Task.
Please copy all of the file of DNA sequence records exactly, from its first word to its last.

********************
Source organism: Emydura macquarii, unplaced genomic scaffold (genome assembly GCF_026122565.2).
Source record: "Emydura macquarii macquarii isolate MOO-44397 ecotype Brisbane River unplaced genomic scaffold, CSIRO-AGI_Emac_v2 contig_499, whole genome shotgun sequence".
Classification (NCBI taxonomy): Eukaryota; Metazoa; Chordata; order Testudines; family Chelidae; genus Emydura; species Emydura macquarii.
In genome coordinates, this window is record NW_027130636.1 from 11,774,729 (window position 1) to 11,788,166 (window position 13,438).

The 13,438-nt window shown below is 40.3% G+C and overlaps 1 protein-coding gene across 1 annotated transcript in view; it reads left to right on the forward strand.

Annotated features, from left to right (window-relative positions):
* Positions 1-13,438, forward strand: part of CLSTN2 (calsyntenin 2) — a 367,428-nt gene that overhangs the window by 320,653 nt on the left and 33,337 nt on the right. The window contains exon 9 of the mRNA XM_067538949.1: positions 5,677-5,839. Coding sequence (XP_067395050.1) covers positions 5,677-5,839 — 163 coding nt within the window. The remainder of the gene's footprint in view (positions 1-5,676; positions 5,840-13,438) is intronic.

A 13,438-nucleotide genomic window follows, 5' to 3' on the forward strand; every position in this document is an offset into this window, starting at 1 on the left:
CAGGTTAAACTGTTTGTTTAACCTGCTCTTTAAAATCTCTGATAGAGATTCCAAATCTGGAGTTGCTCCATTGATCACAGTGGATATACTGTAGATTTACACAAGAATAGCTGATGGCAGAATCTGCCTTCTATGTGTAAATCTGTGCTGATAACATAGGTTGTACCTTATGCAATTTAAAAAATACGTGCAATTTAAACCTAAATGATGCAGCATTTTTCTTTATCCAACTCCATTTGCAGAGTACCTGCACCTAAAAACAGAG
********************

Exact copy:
Source organism: Emydura macquarii, unplaced genomic scaffold (genome assembly GCF_026122565.2).
Source record: "Emydura macquarii macquarii isolate MOO-44397 ecotype Brisbane River unplaced genomic scaffold, CSIRO-AGI_Emac_v2 contig_499, whole genome shotgun sequence".
Classification (NCBI taxonomy): Eukaryota; Metazoa; Chordata; order Testudines; family Chelidae; genus Emydura; species Emydura macquarii.
In genome coordinates, this window is record NW_027130636.1 from 11,774,729 (window position 1) to 11,788,166 (window position 13,438).

The 13,438-nt window shown below is 40.3% G+C and overlaps 1 protein-coding gene across 1 annotated transcript in view; it reads left to right on the forward strand.

Annotated features, from left to right (window-relative positions):
* Positions 1-13,438, forward strand: part of CLSTN2 (calsyntenin 2) — a 367,428-nt gene that overhangs the window by 320,653 nt on the left and 33,337 nt on the right. The window contains exon 9 of the mRNA XM_067538949.1: positions 5,677-5,839. Coding sequence (XP_067395050.1) covers positions 5,677-5,839 — 163 coding nt within the window. The remainder of the gene's footprint in view (positions 1-5,676; positions 5,840-13,438) is intronic.

A 13,438-nucleotide genomic window follows, 5' to 3' on the forward strand; every position in this document is an offset into this window, starting at 1 on the left:
CAGGTTAAACTGTTTGTTTAACCTGCTCTTTAAAATCTCTGATAGAGATTCCAAATCTGGAGTTGCTCCATTGATCACAGTGGATATACTGTAGATTTACACAAGAATAGCTGATGGCAGAATCTGCCTTCTATGTGTAAATCTGTGCTGATAACATAGGTTGTACCTTATGCAATTTAAAAAATACGTGCAATTTAAACCTAAATGATGCAGCATTTTTCTTTATCCAACTCCATTTGCAGAGTACCTGCACCTAAAAACAGAG